A) A trust is often established for minor children when they receive a bequest. However, a trust can also be created if there is a question of the ability of the beneficiary to handle the responsibility of the money or property. A trust is created through an agreement or through your will and allows for a third person, known as a trustee, to administer the bequest for your beneficiary. A trust can be established to handle property or money in a bank account or other investments.
Q) Does New Jersey allow living wills?
A) Yes. A living will allows you to instruct your family and physicians about life sustaining efforts and equipment that you want or don’t want to sustain you life. A copy of your living will should be kept in a safe place that is accessible in case of an emergency. Family members or those individuals that are close to you should be informed of your wishes and the living will, and know were it is kept.
Q) What is a power of attorney?
A) A power of attorney is a written document in which you authorize another person, an adult, to act on your behalf, regarding your real property, bank accounts, and other legal matters. A power of attorney is generally used when someone is unable, for some physical or mental reason, to carry out his or her affairs.
Q) What is the difference between a limited and general power of attorney?
A) With a limited power of attorney a person is given authority to act for a specific purpose. An example is the sale of a house when the owner cannot be present. The agent with the power has the legal right to sign important documents. A general power of attorney permits the agent to act on anything and everything for the principal if her/she becomes disabled or mentally incompetent. A power of attorney usually ends at the death or disability of the person who gave it.
The revised New Jersey Transfer Inheritance Tax Act of 1985 provides
for four classifications of beneficiaries.
- Class A: includes spouses and children and provides that they do not pay any state inheritance tax. Also exempt under Class A are fathers, mothers, grandparents, wives, husbands, child or children of the decedent, adopted child or children, any issue of any child or legally adopted child of a decedent, or a mutually acknowledged child or stepchild.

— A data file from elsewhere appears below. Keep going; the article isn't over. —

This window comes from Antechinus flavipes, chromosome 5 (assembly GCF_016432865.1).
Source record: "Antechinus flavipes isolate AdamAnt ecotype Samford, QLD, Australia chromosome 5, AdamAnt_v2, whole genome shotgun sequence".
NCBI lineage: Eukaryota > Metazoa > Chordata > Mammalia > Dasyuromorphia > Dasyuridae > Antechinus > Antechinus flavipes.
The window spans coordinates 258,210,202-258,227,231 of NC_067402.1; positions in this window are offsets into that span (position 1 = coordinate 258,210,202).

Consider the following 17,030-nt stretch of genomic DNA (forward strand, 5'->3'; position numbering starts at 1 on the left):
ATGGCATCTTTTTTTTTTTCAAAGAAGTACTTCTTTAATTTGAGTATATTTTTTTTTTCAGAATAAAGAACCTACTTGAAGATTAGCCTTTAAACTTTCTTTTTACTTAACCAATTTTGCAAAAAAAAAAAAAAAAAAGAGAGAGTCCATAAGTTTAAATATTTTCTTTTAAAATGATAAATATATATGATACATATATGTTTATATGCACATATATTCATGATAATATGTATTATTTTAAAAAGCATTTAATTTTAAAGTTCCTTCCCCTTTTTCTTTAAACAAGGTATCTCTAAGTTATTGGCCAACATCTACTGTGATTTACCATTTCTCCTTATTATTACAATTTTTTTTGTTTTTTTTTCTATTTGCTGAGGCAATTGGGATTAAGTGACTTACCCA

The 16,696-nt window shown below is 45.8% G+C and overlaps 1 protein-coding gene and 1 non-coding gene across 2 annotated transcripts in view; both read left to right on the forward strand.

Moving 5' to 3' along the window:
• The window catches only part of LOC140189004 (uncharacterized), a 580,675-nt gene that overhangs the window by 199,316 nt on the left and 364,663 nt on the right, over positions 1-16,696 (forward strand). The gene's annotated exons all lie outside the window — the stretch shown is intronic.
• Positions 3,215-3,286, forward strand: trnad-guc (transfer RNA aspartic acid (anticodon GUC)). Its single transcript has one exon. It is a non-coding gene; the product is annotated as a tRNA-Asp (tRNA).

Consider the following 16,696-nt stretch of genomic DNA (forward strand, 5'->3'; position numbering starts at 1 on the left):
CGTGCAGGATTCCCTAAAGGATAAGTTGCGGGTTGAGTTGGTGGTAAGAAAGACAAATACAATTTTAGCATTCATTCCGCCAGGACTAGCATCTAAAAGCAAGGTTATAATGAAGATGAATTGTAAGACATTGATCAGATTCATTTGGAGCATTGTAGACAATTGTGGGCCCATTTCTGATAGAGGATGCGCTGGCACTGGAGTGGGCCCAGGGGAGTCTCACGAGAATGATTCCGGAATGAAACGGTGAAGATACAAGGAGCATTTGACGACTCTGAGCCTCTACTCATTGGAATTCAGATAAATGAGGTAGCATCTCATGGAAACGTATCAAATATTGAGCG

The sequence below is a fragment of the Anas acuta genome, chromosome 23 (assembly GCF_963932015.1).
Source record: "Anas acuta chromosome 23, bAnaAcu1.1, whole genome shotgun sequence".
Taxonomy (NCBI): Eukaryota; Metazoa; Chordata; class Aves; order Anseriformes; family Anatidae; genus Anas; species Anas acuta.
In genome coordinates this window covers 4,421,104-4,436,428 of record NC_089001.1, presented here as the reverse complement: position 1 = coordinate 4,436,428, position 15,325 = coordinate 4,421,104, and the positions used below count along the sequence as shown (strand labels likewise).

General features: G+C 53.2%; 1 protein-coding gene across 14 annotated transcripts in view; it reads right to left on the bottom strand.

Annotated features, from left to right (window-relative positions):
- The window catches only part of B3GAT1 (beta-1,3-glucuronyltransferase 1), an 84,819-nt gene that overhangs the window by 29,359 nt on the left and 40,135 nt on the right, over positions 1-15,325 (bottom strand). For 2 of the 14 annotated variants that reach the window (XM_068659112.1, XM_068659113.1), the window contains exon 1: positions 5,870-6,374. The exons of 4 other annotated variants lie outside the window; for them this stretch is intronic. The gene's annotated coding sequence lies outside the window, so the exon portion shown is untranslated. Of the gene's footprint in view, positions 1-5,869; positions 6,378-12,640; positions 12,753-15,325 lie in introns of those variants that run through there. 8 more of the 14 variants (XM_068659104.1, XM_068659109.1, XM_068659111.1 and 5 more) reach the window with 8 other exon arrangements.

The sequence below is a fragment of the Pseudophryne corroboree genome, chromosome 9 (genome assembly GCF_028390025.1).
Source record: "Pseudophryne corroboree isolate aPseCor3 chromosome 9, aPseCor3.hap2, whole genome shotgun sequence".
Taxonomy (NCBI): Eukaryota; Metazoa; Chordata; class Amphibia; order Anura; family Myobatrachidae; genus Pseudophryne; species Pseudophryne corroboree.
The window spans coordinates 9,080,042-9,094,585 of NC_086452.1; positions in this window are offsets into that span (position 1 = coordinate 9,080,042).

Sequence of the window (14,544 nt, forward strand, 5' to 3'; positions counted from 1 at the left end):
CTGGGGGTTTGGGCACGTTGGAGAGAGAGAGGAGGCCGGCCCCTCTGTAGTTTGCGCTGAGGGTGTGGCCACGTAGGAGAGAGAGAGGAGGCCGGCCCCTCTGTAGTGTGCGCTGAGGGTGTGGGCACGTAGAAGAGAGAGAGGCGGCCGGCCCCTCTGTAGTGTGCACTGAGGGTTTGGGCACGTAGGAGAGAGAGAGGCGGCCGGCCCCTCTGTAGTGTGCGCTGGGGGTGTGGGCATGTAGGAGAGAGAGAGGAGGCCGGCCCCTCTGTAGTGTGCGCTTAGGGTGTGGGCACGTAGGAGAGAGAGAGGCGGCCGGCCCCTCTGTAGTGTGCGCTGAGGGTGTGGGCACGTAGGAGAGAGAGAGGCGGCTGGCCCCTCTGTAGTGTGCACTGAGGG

- Class B: Deleted by amendment 7/1/63
- Class C: Brothers, sisters, daughters-in-law and sons-in-law are exempt for the first $25,000. If the bequest is in excess of $25,000 and up to $1,100,000 there is an 11% tax. Up to 1,400,000 the tax is 13%, up to $1,700,000 the tax is 14%. Any amount over $1,700,000 there is a 16% tax.
- Class D: all others are exempt from taxation if the total amount is no more than $499. There is a 15% tax on any amount up to $700,000 and 16% for any amount beyond that
- Class E: includes bequests for charitable or public purposes to the State of New Jersey, an educational institution, church, hospital, orphans asylum, public library, and certain other non-profit agencies. These are also exempt from inheritance taxes.
Q) How soon must state inheritance taxes be paid?
A) State inheritance taxes must be filed and the tax paid within eight (8) months after decedent’s death to avoid interest.
Q) Does the federal government tax an estate?
A) The federal government does tax an estate. As of 2002 the first $1,000,000. of the estate is exempt from taxation and no tax form needs to be filed. When the estate exceeds $1,000,000., it is recommended that an accountant or lawyer be consulted to help compute the correct tax owed. The applicable credit amount will increase again in 2004 to $1.5 million. By 2009 it will have increased to $3.5 million with a repeal in 2010.
Q) What is joint ownership?
A) When a husband and wife own a piece of property equally together, they have joint ownership. Upon the death of one, the other automatically becomes the owner.
- When two or more persons, other than spouses, own real estate together, they are “tenants in common.” They own an undivided share of the property, unless their deed specifically states that they are “joint tenants with the right of survivorship and not as tenants in common.”
- Usually property held in joint ownership goes to the surviving owner upon the death of the other. However, under tenants in common, the share passes to the heirs of the deceased.
- Personal property may be jointly owned with the right of survivorship. Checking accounts, savings accounts or stocks and bonds may be held jointly or as tenants in common. Transferring ownership of stocks and bonds can be complex. Contact the “registered agent” or “transfer agent” for the proper procedure and necessary paperwork.
- The title of a motor vehicle can be changed more easily with a Surrogate’s Certificate. If the title is held with someone other than a spouse or by the decedent alone, the executor/executrix must present a Certificate of Executorship/ Administrations, Affidavit of Next of Kin or Affidavit of Surviving Spouse at the Division of Motor Vehicles together with the original title, registration, and insurance identification card.
Q) How many Surrogate’s Certificates/Shorts will I need?
A) Creating a list of all of the assets of the estate will help determine the number of Certificates you will need to have issued by the probate clerk.
Q) Am I entitled to compensation as an executor/administrator?
A) Yes! The executor/administrator is entitled to corpus commission of 5% of the first $200,000 of estate assets subject to administration, 3 ½ % on the excess of this amount up to $1,000,000. A commission of 2% is entitled in amounts exceeding $1,000,000.